It is well established that metastatic tumor cells are present in blood and bone marrow throughout the course of cancer disease (1-4). These circulating tumor cells (CTCs) are thought to seed the disease and distant metastases in the body (5,6). Isolating and characterizing the CTCs could provide invaluable information for diagnosis, treatment and prognosis of different stages of cancer (2,3,7). The concentration of CTCs in blood is typically low and can be as low as 1 cell/ml of blood (8). An ideal isolation technique has to be able to specifically capture and isolate single CTCs from billions of blood cells with close to 100% efficiency, without significant contamination by non-specific cells. We propose to use targeted microbubbles (hereafter ?bubbles) to develop a method for isolation and analysis of rare tumor cells. ?Bubbles could offer potential advantages over magnetic beads as a cell isolation technique. We show in our preliminary data that targeted ?bubbles efficiently attach to their target cells in blood, so that the cells become buoyant and easily separate from all other cells using gravity/centrifugation. The goal of this proposal is to test whether the ?bubble separation can achieve the sensitivity of magnetic bead separation, but with higher specificity, speed and productivity (ability to process >10 ml blood). These goals are achievable within the time frame of this award to allow us to assess whether further development is warranted.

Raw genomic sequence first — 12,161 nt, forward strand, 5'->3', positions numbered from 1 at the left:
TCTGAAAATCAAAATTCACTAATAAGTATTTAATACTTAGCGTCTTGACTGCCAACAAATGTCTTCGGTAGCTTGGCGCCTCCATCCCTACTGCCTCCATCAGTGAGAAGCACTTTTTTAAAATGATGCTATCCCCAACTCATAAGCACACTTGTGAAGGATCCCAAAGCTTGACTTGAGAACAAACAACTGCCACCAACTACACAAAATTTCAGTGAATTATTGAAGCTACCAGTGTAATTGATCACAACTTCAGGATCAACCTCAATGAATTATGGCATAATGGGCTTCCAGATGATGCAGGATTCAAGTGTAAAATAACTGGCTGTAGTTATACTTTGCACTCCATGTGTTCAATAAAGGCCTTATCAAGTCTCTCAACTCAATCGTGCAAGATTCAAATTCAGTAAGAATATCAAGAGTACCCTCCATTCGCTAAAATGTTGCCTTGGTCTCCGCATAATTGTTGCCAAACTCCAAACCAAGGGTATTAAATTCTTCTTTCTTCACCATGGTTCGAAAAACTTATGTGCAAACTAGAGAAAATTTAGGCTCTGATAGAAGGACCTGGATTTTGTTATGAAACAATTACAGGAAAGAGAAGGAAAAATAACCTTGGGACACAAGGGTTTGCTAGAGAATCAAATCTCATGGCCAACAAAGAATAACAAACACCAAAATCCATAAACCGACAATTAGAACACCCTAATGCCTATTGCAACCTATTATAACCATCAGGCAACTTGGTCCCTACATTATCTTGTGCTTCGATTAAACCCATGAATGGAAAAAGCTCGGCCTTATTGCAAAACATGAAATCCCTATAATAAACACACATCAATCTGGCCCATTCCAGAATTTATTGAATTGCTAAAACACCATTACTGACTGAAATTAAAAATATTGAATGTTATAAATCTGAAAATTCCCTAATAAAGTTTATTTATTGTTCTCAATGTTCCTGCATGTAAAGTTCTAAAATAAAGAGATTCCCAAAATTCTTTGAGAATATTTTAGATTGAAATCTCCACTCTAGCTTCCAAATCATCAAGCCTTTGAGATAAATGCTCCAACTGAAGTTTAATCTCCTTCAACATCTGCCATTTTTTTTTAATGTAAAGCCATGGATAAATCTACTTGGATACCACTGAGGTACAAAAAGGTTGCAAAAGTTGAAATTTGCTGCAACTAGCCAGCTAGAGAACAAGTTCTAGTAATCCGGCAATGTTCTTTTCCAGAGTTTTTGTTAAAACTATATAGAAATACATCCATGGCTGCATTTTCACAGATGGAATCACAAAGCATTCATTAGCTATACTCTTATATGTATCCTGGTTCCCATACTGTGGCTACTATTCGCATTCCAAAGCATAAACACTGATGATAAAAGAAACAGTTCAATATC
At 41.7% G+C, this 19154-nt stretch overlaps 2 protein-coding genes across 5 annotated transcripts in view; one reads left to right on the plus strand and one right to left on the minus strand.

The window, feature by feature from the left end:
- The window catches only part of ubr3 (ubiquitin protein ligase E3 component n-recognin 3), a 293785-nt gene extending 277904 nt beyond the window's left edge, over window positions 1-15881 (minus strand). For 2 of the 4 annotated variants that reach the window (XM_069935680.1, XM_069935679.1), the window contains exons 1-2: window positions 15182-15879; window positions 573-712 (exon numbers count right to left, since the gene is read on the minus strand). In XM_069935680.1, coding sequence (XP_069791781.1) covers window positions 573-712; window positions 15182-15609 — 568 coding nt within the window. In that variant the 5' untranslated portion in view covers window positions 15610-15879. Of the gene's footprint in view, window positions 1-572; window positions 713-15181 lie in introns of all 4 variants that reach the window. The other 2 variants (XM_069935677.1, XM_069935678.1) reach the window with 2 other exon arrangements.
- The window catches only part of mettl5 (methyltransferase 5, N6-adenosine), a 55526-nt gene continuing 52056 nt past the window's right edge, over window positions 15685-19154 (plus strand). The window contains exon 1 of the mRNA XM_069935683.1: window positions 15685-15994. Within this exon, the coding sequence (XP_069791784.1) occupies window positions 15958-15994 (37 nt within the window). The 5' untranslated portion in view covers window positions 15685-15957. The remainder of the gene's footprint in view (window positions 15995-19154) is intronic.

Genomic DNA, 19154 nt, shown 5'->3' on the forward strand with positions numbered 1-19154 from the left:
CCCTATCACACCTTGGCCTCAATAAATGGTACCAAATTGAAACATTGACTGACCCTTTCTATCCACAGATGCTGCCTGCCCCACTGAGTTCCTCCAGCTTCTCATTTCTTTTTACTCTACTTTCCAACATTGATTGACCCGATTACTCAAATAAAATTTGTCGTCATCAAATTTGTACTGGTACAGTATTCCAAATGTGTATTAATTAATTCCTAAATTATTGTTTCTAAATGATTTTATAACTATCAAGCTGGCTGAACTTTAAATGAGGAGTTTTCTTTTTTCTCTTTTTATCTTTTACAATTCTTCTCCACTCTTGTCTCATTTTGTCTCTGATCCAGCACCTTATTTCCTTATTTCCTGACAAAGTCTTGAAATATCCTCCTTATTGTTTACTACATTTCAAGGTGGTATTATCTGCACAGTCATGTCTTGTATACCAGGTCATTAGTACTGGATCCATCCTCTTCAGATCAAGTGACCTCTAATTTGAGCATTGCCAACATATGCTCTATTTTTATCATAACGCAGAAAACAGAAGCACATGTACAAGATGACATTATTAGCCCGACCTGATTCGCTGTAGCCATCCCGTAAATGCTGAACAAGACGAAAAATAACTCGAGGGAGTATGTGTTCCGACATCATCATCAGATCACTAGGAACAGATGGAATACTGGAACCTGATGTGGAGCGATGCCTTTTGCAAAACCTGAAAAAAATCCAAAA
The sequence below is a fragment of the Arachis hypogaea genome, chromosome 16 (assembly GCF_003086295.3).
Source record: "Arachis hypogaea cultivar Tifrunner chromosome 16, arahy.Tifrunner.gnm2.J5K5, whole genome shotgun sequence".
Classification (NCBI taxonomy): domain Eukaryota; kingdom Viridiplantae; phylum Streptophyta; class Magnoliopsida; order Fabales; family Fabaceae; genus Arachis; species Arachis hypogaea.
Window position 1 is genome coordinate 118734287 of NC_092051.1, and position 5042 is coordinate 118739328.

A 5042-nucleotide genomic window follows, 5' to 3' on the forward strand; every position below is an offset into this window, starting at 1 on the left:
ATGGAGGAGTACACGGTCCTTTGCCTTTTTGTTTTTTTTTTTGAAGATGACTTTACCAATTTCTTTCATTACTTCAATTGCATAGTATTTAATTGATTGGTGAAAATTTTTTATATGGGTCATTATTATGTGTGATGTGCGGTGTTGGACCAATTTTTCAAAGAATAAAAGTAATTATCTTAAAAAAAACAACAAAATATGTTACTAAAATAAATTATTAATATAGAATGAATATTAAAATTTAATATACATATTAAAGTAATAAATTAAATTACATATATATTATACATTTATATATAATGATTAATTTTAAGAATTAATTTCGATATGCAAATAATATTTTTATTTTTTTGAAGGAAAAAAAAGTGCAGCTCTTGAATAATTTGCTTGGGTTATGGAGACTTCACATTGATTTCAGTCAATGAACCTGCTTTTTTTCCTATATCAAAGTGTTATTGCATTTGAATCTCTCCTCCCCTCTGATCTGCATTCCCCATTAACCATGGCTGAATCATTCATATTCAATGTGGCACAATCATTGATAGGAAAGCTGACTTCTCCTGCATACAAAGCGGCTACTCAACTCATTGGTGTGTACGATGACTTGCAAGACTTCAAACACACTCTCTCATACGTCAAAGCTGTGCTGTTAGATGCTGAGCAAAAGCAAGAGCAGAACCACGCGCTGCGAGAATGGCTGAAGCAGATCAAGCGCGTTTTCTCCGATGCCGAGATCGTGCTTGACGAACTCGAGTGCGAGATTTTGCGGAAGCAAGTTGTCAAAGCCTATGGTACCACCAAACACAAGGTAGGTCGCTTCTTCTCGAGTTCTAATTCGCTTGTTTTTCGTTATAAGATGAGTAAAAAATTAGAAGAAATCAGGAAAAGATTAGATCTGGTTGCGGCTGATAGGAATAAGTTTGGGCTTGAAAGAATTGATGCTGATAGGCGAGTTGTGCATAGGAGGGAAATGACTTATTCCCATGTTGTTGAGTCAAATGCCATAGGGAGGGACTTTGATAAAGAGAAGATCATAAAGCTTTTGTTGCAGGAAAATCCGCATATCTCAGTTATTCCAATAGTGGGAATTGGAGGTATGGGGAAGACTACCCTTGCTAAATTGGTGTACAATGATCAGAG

Public Health Relevance

To develop and to test tumor cell isolation technique for diagnosis of cancer. The technique will be based on the use of gas microbubbles that will attach to metastatic tumor cells in blood sample and will separate by buoyancy.

National Institute of Health (NIH)
National Cancer Institute (NCI)
Exploratory/Developmental Grants (R21)
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Special Emphasis Panel (ZCA1-SRRB-C (O1))
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Rasooly, Avraham
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University of California San Diego
Internal Medicine/Medicine
Schools of Medicine
La Jolla
United States
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